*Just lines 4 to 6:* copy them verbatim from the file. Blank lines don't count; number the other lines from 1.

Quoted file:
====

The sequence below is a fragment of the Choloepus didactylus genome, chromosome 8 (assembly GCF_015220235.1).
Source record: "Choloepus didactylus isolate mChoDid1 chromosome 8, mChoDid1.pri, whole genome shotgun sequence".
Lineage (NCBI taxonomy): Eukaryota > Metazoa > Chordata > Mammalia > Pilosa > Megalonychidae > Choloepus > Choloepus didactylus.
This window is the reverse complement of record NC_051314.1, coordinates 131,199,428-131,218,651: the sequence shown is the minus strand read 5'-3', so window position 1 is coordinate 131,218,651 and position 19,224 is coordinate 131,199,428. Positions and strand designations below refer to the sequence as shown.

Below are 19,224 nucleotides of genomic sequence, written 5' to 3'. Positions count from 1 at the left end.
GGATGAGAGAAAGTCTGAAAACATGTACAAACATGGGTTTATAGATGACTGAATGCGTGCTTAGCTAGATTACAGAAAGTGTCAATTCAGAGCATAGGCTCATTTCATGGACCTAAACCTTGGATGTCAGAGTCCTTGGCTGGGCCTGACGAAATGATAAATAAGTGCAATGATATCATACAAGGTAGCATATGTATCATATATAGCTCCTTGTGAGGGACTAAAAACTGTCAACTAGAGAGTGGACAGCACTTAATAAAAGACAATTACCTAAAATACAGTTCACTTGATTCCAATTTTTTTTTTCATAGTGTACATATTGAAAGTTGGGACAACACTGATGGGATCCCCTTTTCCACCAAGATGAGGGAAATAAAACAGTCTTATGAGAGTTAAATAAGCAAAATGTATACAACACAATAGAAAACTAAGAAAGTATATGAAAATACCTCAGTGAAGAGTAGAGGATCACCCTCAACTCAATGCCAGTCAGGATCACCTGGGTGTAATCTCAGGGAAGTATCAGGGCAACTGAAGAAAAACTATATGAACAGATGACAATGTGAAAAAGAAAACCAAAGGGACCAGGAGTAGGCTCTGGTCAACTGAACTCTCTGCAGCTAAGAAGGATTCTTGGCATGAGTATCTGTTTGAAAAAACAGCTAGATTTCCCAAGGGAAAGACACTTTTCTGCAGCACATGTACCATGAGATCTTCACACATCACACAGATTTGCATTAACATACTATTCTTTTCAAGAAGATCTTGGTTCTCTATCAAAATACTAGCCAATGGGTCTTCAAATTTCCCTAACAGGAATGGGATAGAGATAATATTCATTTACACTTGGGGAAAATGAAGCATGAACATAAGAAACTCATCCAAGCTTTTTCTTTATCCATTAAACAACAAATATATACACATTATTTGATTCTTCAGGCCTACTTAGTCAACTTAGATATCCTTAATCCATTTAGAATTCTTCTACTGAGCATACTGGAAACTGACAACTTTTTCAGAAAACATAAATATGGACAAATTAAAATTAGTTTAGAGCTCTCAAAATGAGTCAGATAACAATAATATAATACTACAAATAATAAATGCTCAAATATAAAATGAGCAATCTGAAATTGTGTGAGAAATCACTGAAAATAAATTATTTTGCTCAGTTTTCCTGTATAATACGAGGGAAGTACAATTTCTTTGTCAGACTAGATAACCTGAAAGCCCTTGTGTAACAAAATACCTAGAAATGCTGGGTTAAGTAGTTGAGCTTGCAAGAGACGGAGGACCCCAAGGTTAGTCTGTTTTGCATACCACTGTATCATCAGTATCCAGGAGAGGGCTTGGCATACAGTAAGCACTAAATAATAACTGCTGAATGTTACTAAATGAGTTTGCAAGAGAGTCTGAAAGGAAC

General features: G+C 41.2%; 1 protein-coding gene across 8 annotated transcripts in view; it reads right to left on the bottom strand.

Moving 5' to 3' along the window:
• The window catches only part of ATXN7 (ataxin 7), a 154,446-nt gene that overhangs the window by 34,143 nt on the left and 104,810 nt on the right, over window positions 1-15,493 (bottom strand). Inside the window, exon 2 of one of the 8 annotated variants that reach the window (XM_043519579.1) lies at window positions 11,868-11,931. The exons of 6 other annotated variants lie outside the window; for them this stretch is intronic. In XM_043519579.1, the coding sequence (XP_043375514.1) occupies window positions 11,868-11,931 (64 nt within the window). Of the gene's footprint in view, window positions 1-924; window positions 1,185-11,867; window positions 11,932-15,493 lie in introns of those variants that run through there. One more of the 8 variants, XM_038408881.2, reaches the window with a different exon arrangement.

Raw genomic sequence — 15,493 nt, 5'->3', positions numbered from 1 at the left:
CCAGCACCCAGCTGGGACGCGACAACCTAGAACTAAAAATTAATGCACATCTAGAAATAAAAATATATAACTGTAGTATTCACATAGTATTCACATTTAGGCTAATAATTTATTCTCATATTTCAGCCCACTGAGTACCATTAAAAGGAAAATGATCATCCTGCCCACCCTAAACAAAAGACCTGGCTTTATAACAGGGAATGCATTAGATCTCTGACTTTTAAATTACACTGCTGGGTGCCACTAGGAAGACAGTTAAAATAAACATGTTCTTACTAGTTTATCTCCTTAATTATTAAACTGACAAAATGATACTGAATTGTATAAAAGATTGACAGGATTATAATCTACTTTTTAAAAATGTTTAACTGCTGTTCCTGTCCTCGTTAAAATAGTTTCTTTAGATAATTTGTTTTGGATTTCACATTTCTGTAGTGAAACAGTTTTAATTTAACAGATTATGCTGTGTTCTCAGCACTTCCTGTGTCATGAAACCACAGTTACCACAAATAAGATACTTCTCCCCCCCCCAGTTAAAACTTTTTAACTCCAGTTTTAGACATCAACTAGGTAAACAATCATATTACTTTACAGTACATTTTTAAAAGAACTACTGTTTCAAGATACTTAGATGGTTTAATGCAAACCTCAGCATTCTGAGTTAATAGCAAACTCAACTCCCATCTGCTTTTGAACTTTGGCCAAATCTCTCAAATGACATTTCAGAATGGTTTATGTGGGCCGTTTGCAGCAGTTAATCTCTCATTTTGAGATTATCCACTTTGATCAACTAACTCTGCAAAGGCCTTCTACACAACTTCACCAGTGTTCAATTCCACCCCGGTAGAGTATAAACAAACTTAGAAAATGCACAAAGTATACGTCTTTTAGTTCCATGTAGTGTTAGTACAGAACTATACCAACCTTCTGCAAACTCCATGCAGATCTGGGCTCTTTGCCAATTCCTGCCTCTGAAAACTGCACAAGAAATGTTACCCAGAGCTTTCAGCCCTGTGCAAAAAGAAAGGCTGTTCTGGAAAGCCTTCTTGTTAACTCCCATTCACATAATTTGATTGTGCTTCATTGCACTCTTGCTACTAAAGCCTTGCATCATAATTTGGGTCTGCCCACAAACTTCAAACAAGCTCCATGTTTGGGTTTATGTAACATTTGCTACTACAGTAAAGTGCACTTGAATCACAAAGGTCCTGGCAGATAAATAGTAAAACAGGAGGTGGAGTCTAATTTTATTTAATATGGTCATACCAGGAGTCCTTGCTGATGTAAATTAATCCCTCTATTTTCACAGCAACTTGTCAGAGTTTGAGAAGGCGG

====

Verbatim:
This window is the reverse complement of record NC_051314.1, coordinates 131,199,428-131,218,651: the sequence shown is the minus strand read 5'-3', so window position 1 is coordinate 131,218,651 and position 19,224 is coordinate 131,199,428. Positions and strand designations below refer to the sequence as shown.

Below are 19,224 nucleotides of genomic sequence, written 5' to 3'. Positions count from 1 at the left end.
GGATGAGAGAAAGTCTGAAAACATGTACAAACATGGGTTTATAGATGACTGAATGCGTGCTTAGCTAGATTACAGAAAGTGTCAATTCAGAGCATAGGCTCATTTCATGGACCTAAACCTTGGATGTCAGAGTCCTTGGCTGGGCCTGACGAAATGATAAATAAGTGCAATGATATCATACAAGGTAGCATATGTATCATATATAGCTCCTTGTGAGGGACTAAAAACTGTCAACTAGAGAGTGGACAGCACTTAATAAAAGACAATTACCTAAAATACAGTTCACTTGATTCCAATTTTTTTTTTCATAGTGTACATATTGAAAGTTGGGACAACACTGATGGGATCCCCTTTTCCACCAAGATGAGGGAAATAAAACAGTCTTATGAGAGTTAAATAAGCAAAATGTATACAACACAATAGAAAACTAAGAAAGTATATGAAAATACCTCAGTGAAGAGTAGAGGATCACCCTCAACTCAATGCCAGTCAGGATCACCTGGGTGTAATCTCAGGGAAGTATCAGGGCAACTGAAGAAAAACTATATGAACAGATGACAATGTGAAAAAGAAAACCAAAGGGACCAGGAGTAGGCTCTGGTCAACTGAACTCTCTGCAGCTAAGAAGGATTCTTGGCATGAGTATCTGTTTGAAAAAACAGCTAGATTTCCCAAGGGAAAGACACTTTTCTGCAGCACATGTACCATGAGATCTTCACACATCACACAGATTTGCATTAACATACTATTCTTTTCAAGAAGATCTTGGTTCTCTATCAAAATACTAGCCAATGGGTCTTCAAATTTCCCTAACAGGAATGGGATAGAGATAATATTCATTTACACTTGGGGAAAATGAAGCATGAACATAAGAAACTCATCCAAGCTTTTTCTTTATCCATTAAACAACAAATATATACACATTATTTGATTCTTCAGGCCTACTTAGTCAACTTAGATATCCTTAATCCATTTAGAATTCTTCTACTGAGCATACTGGAAACTGACAACTTTTTCAGAAAACATAAATATGGACAAATTAAAATTAGTTTAGAGCTCTCAAAATGAGTCAGATAACAATAATATAATACTACAAATAATAAATGCTCAAATATAAAATGAGCAATCTGAAATTGTGTGAGAAATCACTGAAAATAAATTATTTTGCTCAGTTTTCCTGTATAATACGAGGGAAGTACAATTTCTTTGTCAGACTAGATAACCTGAAAGCCCTTGTGTAACAAAATACCTAGAAATGCTGGGTTAAGTAGTTGAGCTTGCAAGAGACGGAGGACCCCAAGGTTAGTCTGTTTTGCATACCACTGTATCATCAGTATCCAGGAGAGGGCTTGGCATACAGTAAGCACTAAATAATAACTGCTGAATGTTACTAAATGAGTTTGCAAGAGAGTCTGAAAGGAAC